Death and Native Americans

Here are some aspects of Native worldviews that color attitudes about death and dying:

The spiritual and natural worlds are connected. This connection is described as a circle.

The spiritual world (also called the spirit world) is as real as the "natural" world.

One of the most central responses to life is ritual.

Indian rituals, ceremonies, and attitudes may seem strange to outsiders. Nonetheless, they are vital to the spiritual well-being of Indians.

Beliefs and Attitudes About Death

Death is not to be feared (but will be grieved).

There are different customs about how the dead are treated. Some speak about the deceased; others feel that the mere mention of the name of the deceased will bring misfortune. Many believe that the connection between the two worlds means that if a person does not have the proper burial, his or her spirit will not rest. Others feel that once the proper rituals have been observed, one is contaminated by going anywhere near a deceased person or their belongings. In contrast, others have rituals for "keeping the soul" for a period of time while people are grieving, and then "releasing the soul" to go on its journey.

Death involves a transition from one state of existence to another. Sometimes the transition is immediate; sometimes one must go on a journey to "get to" the other state of existence.

In either case, the proper rituals must be observed to facilitate the transition. Failure to observe the proper rituals can result in impediments to the journey, and harm to those still in this world.

Sometimes a guide appears to help the person on the journey to the spirit world.

Sometimes a series of "tests" must be passed before one is admitted to the spiritual world.

This world is a reflection of the spiritual world. Therefore, the spiritual world is similar to this world. People engage in similar activities in both worlds.

Pastoral Care Strategies for American Indians

Be sensitive to the religious preference of the individual/family. Some will demand a traditional burial. Others will feel that traditional customs are evil. Some will fall in the middle.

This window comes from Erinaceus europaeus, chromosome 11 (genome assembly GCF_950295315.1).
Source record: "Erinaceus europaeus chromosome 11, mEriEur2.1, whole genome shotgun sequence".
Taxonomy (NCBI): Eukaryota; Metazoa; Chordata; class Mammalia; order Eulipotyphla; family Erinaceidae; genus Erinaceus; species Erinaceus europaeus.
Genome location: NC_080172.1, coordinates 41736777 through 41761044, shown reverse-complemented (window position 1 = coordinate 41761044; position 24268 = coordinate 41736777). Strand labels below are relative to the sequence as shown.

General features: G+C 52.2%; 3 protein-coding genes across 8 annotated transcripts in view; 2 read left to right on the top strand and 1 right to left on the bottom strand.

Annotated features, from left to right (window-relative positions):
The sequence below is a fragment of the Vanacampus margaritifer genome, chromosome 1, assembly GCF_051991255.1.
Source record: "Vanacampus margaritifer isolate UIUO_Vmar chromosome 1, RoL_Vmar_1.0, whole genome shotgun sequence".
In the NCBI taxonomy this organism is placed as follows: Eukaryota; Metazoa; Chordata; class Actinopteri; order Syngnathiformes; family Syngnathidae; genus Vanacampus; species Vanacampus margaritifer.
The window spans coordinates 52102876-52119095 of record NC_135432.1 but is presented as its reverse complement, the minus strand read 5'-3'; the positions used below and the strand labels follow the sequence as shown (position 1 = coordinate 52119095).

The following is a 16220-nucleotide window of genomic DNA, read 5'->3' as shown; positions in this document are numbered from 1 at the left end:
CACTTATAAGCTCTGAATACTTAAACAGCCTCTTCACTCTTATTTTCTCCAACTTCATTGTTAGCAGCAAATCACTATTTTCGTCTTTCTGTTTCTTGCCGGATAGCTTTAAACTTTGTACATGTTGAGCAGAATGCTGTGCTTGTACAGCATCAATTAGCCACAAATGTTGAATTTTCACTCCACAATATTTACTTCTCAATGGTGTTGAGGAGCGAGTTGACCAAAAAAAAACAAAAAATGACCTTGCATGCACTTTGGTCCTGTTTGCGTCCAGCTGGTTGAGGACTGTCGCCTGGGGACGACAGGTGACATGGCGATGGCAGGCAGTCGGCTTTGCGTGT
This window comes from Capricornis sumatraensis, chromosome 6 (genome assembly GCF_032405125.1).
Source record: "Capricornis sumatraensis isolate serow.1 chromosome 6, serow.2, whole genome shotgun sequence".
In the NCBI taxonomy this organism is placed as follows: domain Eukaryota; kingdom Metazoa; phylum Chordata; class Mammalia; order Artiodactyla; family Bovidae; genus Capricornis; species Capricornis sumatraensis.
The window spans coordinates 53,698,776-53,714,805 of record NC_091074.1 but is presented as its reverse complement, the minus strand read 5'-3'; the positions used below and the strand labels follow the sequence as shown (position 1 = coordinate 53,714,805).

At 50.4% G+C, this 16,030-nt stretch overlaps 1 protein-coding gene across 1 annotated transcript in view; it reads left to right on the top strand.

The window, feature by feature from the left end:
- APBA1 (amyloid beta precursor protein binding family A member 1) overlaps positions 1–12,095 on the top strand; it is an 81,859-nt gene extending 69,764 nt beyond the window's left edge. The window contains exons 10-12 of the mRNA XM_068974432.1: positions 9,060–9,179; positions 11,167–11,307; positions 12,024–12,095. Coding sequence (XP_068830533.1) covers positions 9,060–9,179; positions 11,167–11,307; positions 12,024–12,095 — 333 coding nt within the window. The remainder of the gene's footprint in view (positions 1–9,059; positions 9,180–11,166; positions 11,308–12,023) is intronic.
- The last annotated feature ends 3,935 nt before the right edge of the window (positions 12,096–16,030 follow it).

In almost any situation involving traditional burial and care for the grieving, the services of a ritual practitioner will be desired. Evaluate your resources to determine to what extent you can facilitate this. It's best to have prior knowledge of the ritual practitioners in your area.

The New Age community and traditional Indian communities are two different and separate worlds. Besides being culturally different, many traditionalists consider New Age practitioners to be, to use a Christian term, "blasphemous." Be prepared for major cultural misunderstanding and the end of your work with traditional Indians if you invite a New Age practitioner to conduct any Indian ceremony, especially a funeral.

You might be asked, in some instances, to "sponsor" a ceremony for the deceased. You should know that this involves being responsible for the total expense and planning of the ceremony. This includes feeding and probably securing housing for everyone, securing the necessary ritual supplies, bringing in the ritual specialist, etc.. It is a signficant financial and emotional expense.

Regardless of the death, guilt and shame are not as operative emotions as sorrow. There is likely to be less concern with the lifestyle of the deceased than the fact that they died in the midst of an unfortunate lifestyle.

There are expressions of pastoral care that are universal and appreciated.

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